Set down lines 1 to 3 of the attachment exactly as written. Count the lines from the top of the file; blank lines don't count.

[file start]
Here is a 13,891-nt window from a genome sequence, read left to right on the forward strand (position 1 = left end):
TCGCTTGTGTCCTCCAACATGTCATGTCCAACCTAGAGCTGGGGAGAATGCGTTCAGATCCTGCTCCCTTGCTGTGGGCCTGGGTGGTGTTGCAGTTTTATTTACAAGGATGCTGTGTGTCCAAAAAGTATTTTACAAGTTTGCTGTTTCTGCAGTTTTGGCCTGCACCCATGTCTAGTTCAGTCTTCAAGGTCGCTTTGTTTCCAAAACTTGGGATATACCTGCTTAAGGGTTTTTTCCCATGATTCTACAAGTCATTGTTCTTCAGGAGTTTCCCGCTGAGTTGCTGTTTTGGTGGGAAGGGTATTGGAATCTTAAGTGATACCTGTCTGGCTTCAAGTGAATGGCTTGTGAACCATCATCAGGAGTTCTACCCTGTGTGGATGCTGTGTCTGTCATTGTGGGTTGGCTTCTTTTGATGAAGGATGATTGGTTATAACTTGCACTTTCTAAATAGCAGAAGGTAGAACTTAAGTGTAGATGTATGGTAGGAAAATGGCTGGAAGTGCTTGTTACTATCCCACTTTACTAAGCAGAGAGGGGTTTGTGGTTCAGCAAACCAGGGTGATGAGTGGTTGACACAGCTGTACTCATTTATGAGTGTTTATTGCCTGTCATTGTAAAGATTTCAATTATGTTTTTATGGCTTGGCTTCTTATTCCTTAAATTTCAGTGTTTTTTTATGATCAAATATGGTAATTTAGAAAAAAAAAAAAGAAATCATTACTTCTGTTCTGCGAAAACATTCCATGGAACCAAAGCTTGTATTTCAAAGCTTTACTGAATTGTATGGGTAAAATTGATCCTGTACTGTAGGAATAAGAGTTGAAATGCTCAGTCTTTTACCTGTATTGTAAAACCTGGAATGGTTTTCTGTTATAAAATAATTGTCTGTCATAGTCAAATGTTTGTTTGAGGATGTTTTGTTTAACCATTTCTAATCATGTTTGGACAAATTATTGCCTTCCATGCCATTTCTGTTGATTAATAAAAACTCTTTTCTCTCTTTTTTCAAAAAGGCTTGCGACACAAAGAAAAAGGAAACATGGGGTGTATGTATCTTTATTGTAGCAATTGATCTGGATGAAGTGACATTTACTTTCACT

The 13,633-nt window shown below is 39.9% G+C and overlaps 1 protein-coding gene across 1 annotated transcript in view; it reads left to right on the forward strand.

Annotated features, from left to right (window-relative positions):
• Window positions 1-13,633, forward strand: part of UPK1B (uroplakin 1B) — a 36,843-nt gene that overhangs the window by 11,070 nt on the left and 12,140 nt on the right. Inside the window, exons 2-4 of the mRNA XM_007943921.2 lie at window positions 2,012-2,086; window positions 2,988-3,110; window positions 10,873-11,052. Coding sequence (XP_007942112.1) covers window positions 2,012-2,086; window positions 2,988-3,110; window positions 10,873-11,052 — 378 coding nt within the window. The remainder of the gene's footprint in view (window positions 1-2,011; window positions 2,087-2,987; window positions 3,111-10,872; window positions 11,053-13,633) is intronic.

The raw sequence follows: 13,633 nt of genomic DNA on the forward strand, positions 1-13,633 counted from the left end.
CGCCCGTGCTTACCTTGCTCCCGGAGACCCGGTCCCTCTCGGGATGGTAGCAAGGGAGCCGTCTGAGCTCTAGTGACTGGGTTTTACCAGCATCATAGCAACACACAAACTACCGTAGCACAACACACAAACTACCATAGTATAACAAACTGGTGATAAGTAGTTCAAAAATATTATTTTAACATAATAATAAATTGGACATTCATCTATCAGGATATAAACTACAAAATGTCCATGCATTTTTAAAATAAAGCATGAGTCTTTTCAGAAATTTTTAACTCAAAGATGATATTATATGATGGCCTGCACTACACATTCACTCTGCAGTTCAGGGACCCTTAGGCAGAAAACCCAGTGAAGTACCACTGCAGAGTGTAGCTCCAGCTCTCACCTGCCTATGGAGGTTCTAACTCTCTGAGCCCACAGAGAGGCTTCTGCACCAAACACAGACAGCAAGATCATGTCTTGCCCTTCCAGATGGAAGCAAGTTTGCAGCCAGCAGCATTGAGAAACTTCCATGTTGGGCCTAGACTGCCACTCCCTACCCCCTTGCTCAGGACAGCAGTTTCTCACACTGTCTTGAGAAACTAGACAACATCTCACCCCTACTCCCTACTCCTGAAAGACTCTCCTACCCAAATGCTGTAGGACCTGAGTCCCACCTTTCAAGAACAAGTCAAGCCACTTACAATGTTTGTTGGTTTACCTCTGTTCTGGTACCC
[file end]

Here is a 13,891-nt window from a genome sequence, read left to right on the forward strand (position 1 = left end):
TCGCTTGTGTCCTCCAACATGTCATGTCCAACCTAGAGCTGGGGAGAATGCGTTCAGATCCTGCTCCCTTGCTGTGGGCCTGGGTGGTGTTGCAGTTTTATTTACAAGGATGCTGTGTGTCCAAAAAGTATTTTACAAGTTTGCTGTTTCTGCAGTTTTGGCCTGCACCCATGTCTAGTTCAGTCTTCAAGGTCGCTTTGTTTCCAAAACTTGGGATATACCTGCTTAAGGGTTTTTTCCCATGATTCTACAAGTCATTGTTCTTCAGGAGTTTCCCGCTGAGTTGCTGTTTTGGTGGGAAGGGTATTGGAATCTTAAGTGATACCTGTCTGGCTTCAAGTGAATGGCTTGTGAACCATCATCAGGAGTTCTACCCTGTGTGGATGCTGTGTCTGTCATTGTGGGTTGGCTTCTTTTGATGAAGGATGATTGGTTATAACTTGCACTTTCTAAATAGCAGAAGGTAGAACTTAAGTGTAGATGTATGGTAGGAAAATGGCTGGAAGTGCTTGTTACTATCCCACTTTACTAAGCAGAGAGGGGTTTGTGGTTCAGCAAACCAGGGTGATGAGTGGTTGACACAGCTGTACTCATTTATGAGTGTTTATTGCCTGTCATTGTAAAGATTTCAATTATGTTTTTATGGCTTGGCTTCTTATTCCTTAAATTTCAGTGTTTTTTTATGATCAAATATGGTAATTTAGAAAAAAAAAAAAGAAATCATTACTTCTGTTCTGCGAAAACATTCCATGGAACCAAAGCTTGTATTTCAAAGCTTTACTGAATTGTATGGGTAAAATTGATCCTGTACTGTAGGAATAAGAGTTGAAATGCTCAGTCTTTTACCTGTATTGTAAAACCTGGAATGGTTTTCTGTTATAAAATAATTGTCTGTCATAGTCAAATGTTTGTTTGAGGATGTTTTGTTTAACCATTTCTAATCATGTTTGGACAAATTATTGCCTTCCATGCCATTTCTGTTGATTAATAAAAACTCTTTTCTCTCTTTTTTCAAAAAGGCTTGCGACACAAAGAAAAAGGAAACATGGGGTGTATGTATCTTTATTGTAGCAATTGATCTGGATGAAGTGACATTTACTTTCACT

The 13,633-nt window shown below is 39.9% G+C and overlaps 1 protein-coding gene across 1 annotated transcript in view; it reads left to right on the forward strand.